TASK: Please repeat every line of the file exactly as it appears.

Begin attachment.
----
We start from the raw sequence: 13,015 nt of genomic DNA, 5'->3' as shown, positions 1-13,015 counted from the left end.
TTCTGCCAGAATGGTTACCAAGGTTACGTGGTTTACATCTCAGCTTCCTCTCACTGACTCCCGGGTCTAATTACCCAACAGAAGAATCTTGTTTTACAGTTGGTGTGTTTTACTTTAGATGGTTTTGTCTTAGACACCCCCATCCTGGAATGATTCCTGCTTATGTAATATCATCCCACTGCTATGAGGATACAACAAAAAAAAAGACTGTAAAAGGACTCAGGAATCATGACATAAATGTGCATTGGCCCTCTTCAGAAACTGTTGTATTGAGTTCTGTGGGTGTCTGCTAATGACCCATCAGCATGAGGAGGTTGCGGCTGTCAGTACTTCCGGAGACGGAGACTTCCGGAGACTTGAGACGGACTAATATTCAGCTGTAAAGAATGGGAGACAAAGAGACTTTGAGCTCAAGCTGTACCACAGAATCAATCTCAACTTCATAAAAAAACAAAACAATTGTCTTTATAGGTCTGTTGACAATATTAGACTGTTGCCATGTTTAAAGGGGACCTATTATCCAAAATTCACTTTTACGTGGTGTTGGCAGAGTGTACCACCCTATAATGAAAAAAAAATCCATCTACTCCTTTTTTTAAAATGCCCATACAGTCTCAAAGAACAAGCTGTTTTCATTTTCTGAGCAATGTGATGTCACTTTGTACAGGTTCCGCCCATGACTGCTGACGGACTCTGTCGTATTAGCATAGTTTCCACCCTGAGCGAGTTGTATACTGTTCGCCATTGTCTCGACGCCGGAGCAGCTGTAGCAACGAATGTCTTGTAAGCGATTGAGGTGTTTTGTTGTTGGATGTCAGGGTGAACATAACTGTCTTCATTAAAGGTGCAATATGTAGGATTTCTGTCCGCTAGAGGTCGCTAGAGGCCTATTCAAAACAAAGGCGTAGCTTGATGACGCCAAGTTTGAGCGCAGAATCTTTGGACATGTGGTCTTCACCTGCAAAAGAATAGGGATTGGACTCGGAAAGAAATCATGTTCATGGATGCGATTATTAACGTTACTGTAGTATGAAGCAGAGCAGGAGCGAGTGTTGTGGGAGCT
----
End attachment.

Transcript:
We start from the raw sequence: 13,015 nt of genomic DNA, 5'->3' as shown, positions 1-13,015 counted from the left end.
TTCTGCCAGAATGGTTACCAAGGTTACGTGGTTTACATCTCAGCTTCCTCTCACTGACTCCCGGGTCTAATTACCCAACAGAAGAATCTTGTTTTACAGTTGGTGTGTTTTACTTTAGATGGTTTTGTCTTAGACACCCCCATCCTGGAATGATTCCTGCTTATGTAATATCATCCCACTGCTATGAGGATACAACAAAAAAAAAGACTGTAAAAGGACTCAGGAATCATGACATAAATGTGCATTGGCCCTCTTCAGAAACTGTTGTATTGAGTTCTGTGGGTGTCTGCTAATGACCCATCAGCATGAGGAGGTTGCGGCTGTCAGTACTTCCGGAGACGGAGACTTCCGGAGACTTGAGACGGACTAATATTCAGCTGTAAAGAATGGGAGACAAAGAGACTTTGAGCTCAAGCTGTACCACAGAATCAATCTCAACTTCATAAAAAAACAAAACAATTGTCTTTATAGGTCTGTTGACAATATTAGACTGTTGCCATGTTTAAAGGGGACCTATTATCCAAAATTCACTTTTACGTGGTGTTGGCAGAGTGTACCACCCTATAATGAAAAAAAAATCCATCTACTCCTTTTTTTAAAATGCCCATACAGTCTCAAAGAACAAGCTGTTTTCATTTTCTGAGCAATGTGATGTCACTTTGTACAGGTTCCGCCCATGACTGCTGACGGACTCTGTCGTATTAGCATAGTTTCCACCCTGAGCGAGTTGTATACTGTTCGCCATTGTCTCGACGCCGGAGCAGCTGTAGCAACGAATGTCTTGTAAGCGATTGAGGTGTTTTGTTGTTGGATGTCAGGGTGAACATAACTGTCTTCATTAAAGGTGCAATATGTAGGATTTCTGTCCGCTAGAGGTCGCTAGAGGCCTATTCAAAACAAAGGCGTAGCTTGATGACGCCAAGTTTGAGCGCAGAATCTTTGGACATGTGGTCTTCACCTGCAAAAGAATAGGGATTGGACTCGGAAAGAAATCATGTTCATGGATGCGATTATTAACGTTACTGTAGTATGAAGCAGAGCAGGAGCGAGTGTTGTGGGAGCT